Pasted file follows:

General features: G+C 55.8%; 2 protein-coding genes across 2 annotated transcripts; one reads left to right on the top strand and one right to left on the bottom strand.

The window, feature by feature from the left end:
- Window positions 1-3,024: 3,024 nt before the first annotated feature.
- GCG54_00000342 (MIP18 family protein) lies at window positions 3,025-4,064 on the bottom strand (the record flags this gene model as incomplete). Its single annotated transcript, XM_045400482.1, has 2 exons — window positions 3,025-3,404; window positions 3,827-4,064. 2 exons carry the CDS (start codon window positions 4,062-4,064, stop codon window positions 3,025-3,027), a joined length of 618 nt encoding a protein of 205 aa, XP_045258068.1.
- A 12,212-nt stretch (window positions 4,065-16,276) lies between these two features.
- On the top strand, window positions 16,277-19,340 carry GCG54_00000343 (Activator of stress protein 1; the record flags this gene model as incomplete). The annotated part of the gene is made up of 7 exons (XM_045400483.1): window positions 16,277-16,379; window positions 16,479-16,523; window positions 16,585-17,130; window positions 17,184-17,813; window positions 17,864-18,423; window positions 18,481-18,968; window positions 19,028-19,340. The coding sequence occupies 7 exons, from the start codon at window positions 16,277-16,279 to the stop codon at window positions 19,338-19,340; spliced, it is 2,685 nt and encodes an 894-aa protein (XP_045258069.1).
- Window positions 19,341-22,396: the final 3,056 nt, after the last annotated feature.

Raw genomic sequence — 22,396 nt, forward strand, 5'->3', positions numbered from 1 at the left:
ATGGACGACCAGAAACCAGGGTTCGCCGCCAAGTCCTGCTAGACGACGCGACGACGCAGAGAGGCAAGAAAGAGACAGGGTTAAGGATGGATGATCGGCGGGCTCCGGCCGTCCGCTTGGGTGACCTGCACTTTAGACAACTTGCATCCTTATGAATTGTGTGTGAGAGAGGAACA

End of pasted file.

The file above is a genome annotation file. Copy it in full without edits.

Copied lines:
General features: G+C 55.8%; 2 protein-coding genes across 2 annotated transcripts; one reads left to right on the top strand and one right to left on the bottom strand.

The window, feature by feature from the left end:
- Window positions 1-3,024: 3,024 nt before the first annotated feature.
- GCG54_00000342 (MIP18 family protein) lies at window positions 3,025-4,064 on the bottom strand (the record flags this gene model as incomplete). Its single annotated transcript, XM_045400482.1, has 2 exons — window positions 3,025-3,404; window positions 3,827-4,064. 2 exons carry the CDS (start codon window positions 4,062-4,064, stop codon window positions 3,025-3,027), a joined length of 618 nt encoding a protein of 205 aa, XP_045258068.1.
- A 12,212-nt stretch (window positions 4,065-16,276) lies between these two features.
- On the top strand, window positions 16,277-19,340 carry GCG54_00000343 (Activator of stress protein 1; the record flags this gene model as incomplete). The annotated part of the gene is made up of 7 exons (XM_045400483.1): window positions 16,277-16,379; window positions 16,479-16,523; window positions 16,585-17,130; window positions 17,184-17,813; window positions 17,864-18,423; window positions 18,481-18,968; window positions 19,028-19,340. The coding sequence occupies 7 exons, from the start codon at window positions 16,277-16,279 to the stop codon at window positions 19,338-19,340; spliced, it is 2,685 nt and encodes an 894-aa protein (XP_045258069.1).
- Window positions 19,341-22,396: the final 3,056 nt, after the last annotated feature.

Raw genomic sequence — 22,396 nt, forward strand, 5'->3', positions numbered from 1 at the left:
ATGGACGACCAGAAACCAGGGTTCGCCGCCAAGTCCTGCTAGACGACGCGACGACGCAGAGAGGCAAGAAAGAGACAGGGTTAAGGATGGATGATCGGCGGGCTCCGGCCGTCCGCTTGGGTGACCTGCACTTTAGACAACTTGCATCCTTATGAATTGTGTGTGAGAGAGGAACA